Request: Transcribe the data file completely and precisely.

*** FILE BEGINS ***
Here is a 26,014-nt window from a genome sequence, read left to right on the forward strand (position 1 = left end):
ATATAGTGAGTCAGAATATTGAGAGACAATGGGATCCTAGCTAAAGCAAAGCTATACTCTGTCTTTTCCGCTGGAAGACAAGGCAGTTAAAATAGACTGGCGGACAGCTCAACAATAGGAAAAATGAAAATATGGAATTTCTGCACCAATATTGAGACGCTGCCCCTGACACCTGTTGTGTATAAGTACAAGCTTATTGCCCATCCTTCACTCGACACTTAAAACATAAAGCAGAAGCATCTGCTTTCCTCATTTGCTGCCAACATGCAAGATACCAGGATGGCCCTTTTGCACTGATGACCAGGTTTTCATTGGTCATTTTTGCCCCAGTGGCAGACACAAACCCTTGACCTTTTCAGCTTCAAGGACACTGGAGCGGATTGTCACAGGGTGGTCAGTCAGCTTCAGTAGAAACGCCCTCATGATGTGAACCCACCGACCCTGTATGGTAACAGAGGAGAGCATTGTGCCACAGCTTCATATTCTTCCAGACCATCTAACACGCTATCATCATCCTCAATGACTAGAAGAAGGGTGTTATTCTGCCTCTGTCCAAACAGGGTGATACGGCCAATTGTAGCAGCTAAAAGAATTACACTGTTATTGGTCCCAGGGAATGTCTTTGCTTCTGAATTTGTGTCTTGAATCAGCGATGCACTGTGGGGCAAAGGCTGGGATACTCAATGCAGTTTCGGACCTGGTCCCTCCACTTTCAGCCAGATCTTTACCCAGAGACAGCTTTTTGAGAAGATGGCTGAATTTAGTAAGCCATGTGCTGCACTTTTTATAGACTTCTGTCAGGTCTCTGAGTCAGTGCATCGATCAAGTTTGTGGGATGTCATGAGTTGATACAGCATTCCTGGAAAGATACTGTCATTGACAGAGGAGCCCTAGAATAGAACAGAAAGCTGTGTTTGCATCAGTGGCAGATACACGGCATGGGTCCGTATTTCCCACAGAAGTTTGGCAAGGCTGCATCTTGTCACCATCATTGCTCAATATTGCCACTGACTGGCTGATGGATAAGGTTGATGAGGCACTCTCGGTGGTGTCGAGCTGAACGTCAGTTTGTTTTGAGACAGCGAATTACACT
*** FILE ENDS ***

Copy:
Here is a 26,014-nt window from a genome sequence, read left to right on the forward strand (position 1 = left end):
ATATAGTGAGTCAGAATATTGAGAGACAATGGGATCCTAGCTAAAGCAAAGCTATACTCTGTCTTTTCCGCTGGAAGACAAGGCAGTTAAAATAGACTGGCGGACAGCTCAACAATAGGAAAAATGAAAATATGGAATTTCTGCACCAATATTGAGACGCTGCCCCTGACACCTGTTGTGTATAAGTACAAGCTTATTGCCCATCCTTCACTCGACACTTAAAACATAAAGCAGAAGCATCTGCTTTCCTCATTTGCTGCCAACATGCAAGATACCAGGATGGCCCTTTTGCACTGATGACCAGGTTTTCATTGGTCATTTTTGCCCCAGTGGCAGACACAAACCCTTGACCTTTTCAGCTTCAAGGACACTGGAGCGGATTGTCACAGGGTGGTCAGTCAGCTTCAGTAGAAACGCCCTCATGATGTGAACCCACCGACCCTGTATGGTAACAGAGGAGAGCATTGTGCCACAGCTTCATATTCTTCCAGACCATCTAACACGCTATCATCATCCTCAATGACTAGAAGAAGGGTGTTATTCTGCCTCTGTCCAAACAGGGTGATACGGCCAATTGTAGCAGCTAAAAGAATTACACTGTTATTGGTCCCAGGGAATGTCTTTGCTTCTGAATTTGTGTCTTGAATCAGCGATGCACTGTGGGGCAAAGGCTGGGATACTCAATGCAGTTTCGGACCTGGTCCCTCCACTTTCAGCCAGATCTTTACCCAGAGACAGCTTTTTGAGAAGATGGCTGAATTTAGTAAGCCATGTGCTGCACTTTTTATAGACTTCTGTCAGGTCTCTGAGTCAGTGCATCGATCAAGTTTGTGGGATGTCATGAGTTGATACAGCATTCCTGGAAAGATACTGTCATTGACAGAGGAGCCCTAGAATAGAACAGAAAGCTGTGTTTGCATCAGTGGCAGATACACGGCATGGGTCCGTATTTCCCACAGAAGTTTGGCAAGGCTGCATCTTGTCACCATCATTGCTCAATATTGCCACTGACTGGCTGATGGATAAGGTTGATGAGGCACTCTCGGTGGTGTCGAGCTGAACGTCAGTTTGTTTTGAGACAGCGAATTACACT